Self-driving cars could hit roads if more people agree that machines can outperform humans, at least in some task, claimed a study.
The study presented at the ACM CHI 2019 Conference on Human Factors in Computing Systems also found that the men in the survey were more likely to accept self-driving cars than women.
The researchers added that liberals, compared to conservatives, were significantly more accepting of self-driving cars.
The researchers revealed that certain beliefs and assumptions will lower acceptance of self-driving cars. The fear that autonomous cars are dangerous, or the idea that they are just creepy, significantly increased the likelihood that a person would not accept self-driving cars.
In a survey, people who had no trouble believing that machines can outperform humans - also called posthuman ability - were more likely to accept the presence of driverless cars on the highway.
The findings may help carmakers design self-driving cars, as well as help policymakers better understand the factors behind the acceptance of autonomous vehicles, a concept that has caused considerable debate, according to the authors.
"There are two camps - one camp is in favour of these kinds of smart technologies, such as self-driving cars, and the other, which has grave concerns about giving control to machines, especially for vital tasks like this," said S Shyam Sundar, the co-director of the Media Effects Research Laboratory at the Donald P Bellisario College of Communications.
"In this study, the strongest predictor for accepting self-driving cars was posthuman ability, the belief that computers can surpass humans in this particular task," said Andrew Gambino, the lead author of the study.
"We have come to a point now where we should no longer be talking about machines approximating humans in their ability, but, rather, outperforming humans. In the sense of safety, in reliability, in doing tasks without becoming tired, there are many arguments to be made that machines have transcended human abilities," added Gambino.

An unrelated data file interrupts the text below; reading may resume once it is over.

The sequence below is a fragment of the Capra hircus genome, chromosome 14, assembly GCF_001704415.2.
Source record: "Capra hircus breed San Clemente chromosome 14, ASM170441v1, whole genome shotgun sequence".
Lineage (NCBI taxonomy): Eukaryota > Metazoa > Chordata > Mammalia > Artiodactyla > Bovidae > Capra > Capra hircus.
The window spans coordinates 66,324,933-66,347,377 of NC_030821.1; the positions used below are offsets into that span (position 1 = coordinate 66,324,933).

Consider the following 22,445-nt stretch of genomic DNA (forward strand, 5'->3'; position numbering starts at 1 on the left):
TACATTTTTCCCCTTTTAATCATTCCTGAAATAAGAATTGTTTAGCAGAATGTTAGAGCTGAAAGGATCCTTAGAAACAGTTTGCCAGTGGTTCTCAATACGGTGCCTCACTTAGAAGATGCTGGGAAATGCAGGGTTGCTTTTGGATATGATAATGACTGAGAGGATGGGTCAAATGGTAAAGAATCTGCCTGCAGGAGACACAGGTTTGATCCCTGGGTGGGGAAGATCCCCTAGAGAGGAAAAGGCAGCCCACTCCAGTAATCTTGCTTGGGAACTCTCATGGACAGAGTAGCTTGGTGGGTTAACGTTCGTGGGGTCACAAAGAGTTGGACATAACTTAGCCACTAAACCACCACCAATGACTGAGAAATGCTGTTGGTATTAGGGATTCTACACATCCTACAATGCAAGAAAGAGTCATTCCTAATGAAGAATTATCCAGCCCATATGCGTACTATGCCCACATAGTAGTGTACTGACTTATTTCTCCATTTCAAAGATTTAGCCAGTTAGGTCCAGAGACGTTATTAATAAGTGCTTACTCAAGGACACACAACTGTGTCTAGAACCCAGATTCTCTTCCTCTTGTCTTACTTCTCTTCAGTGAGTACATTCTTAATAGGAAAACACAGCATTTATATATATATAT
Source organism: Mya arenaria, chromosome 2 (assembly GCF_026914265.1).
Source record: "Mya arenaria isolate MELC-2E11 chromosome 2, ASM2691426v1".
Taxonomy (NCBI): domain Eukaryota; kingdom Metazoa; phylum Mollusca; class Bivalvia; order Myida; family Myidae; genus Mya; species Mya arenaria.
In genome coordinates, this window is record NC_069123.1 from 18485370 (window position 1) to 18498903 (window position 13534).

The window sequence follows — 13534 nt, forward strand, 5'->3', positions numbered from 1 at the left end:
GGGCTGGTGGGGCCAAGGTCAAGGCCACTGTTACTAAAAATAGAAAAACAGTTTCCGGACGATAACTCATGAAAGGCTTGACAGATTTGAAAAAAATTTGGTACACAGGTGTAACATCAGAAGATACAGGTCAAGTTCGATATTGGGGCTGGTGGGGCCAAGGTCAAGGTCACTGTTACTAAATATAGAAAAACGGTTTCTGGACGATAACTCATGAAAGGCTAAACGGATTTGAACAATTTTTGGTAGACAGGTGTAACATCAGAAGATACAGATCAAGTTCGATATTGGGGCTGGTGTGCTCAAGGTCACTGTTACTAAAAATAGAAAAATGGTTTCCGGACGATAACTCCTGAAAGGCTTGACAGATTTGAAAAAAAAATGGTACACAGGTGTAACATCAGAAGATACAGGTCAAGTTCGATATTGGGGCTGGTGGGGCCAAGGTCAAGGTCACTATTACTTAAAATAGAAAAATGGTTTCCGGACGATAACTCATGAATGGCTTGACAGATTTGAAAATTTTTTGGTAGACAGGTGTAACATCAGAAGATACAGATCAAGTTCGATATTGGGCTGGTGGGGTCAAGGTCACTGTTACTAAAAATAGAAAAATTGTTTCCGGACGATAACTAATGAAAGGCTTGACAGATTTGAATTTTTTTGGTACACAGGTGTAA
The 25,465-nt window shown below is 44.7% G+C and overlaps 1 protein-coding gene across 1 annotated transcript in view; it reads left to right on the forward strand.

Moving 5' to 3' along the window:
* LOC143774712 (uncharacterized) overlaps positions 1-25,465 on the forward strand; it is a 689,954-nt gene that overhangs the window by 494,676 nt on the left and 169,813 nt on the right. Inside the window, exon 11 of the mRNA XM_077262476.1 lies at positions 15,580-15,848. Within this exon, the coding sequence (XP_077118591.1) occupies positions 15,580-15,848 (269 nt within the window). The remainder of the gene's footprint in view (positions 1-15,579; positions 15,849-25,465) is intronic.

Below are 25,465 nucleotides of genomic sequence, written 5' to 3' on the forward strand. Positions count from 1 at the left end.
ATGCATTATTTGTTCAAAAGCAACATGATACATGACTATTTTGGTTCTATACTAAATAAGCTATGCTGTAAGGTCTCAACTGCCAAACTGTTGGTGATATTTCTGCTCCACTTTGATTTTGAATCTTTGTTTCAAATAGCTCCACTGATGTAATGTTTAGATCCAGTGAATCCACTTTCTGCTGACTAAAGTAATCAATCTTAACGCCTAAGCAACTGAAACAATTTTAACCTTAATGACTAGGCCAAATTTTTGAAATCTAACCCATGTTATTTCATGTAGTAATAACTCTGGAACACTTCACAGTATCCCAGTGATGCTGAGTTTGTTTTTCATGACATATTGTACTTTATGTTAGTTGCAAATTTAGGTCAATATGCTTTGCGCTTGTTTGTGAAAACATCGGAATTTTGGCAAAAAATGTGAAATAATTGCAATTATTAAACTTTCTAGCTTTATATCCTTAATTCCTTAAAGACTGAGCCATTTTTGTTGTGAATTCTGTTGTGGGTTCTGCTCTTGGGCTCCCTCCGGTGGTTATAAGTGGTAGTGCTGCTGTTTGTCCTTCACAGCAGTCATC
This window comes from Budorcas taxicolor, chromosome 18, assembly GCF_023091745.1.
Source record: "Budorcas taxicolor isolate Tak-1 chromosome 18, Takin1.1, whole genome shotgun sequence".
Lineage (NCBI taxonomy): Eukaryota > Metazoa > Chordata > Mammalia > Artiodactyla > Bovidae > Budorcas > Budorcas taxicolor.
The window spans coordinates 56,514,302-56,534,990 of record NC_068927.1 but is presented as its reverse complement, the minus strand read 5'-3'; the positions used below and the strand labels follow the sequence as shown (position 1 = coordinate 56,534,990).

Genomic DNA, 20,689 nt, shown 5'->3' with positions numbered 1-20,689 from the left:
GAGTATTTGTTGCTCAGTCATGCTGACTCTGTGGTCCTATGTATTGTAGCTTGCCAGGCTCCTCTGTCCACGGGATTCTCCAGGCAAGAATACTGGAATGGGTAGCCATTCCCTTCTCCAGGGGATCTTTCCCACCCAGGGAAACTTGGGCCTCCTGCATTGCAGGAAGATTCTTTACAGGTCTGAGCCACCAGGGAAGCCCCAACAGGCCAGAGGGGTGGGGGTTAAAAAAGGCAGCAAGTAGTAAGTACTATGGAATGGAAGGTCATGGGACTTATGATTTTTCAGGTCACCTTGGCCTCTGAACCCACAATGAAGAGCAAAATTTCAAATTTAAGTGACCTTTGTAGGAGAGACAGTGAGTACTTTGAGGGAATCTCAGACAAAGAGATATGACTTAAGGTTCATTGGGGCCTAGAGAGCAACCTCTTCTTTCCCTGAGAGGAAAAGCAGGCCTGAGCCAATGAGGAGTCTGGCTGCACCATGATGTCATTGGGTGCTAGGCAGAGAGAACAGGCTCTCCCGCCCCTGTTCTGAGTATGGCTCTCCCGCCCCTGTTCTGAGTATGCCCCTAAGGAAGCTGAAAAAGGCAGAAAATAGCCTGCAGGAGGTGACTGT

The posthuman ability had about twice the effect on the acceptance of self-driving cars as other beliefs found significant in the survey, such as the idea that self-driving cars are cool, or a person's general openness toward new technologies.
The strength of the posthuman effect may allow designers to re-envision the interiors of self-driving cars, according to the researchers. Steering wheels, which have been standard in cars for more than a century, could be eliminated to make room for interactive devices or interfaces, the researchers suggested.
"Designers may need to think in a different way, for example, there's no need to design in-car and dashboard interfaces based on what a human driver would normally use," Sundar said.
"Keep in mind, the participants also say they like the agency and convenience of autonomous vehicles and they do like the fun aspect as well, so the designer might want to add features on the dashboard that can bump up those things, including gamifying the transportation experience," Sundar added.
In lieu of traditional features and design elements that involve human interaction with the automobile (e.g., manual transmission clutch, pedals, hand-brakes), this space might be better utilised by systems that improve communication between the user, automobile and connected automobiles, according to Gambino.
"For example, a graphical user interface that is tailored to self-driving cars might include information that visually situates the vehicle within the entire transportation system, showing other vehicles, speed, traffic, accidents, and risk areas," he said.
The ability to communicate driver intent can enhance the individual's sense of control, particularly in "high-stakes" moments, according to the researchers.
"The removal of traditional features may heighten a sense of danger, but the design of interactive features that enhance driver agency and communicate the ability of self-driving cars may be practical solutions to improving their acceptance," Gambino said.
The belief in computer superiority has shaped interactions between humans and computers in the past, according to Sundar. For example, most people are no longer leery about using an electronic calculator to find the answer to a challenging math problem because people accept that calculators can perform better than humans at the task, Sundar said.
For the survey, the researchers recruited 404 participants through Amazon's Mechanical Turk, an online crowdsourcing website. The participants filled out a questionnaire that sought demographic information and contained a series of questions about self-driving cars. Participants could also add comments to the researchers' open-ended questions for additional reasons for accepting self-driving cars.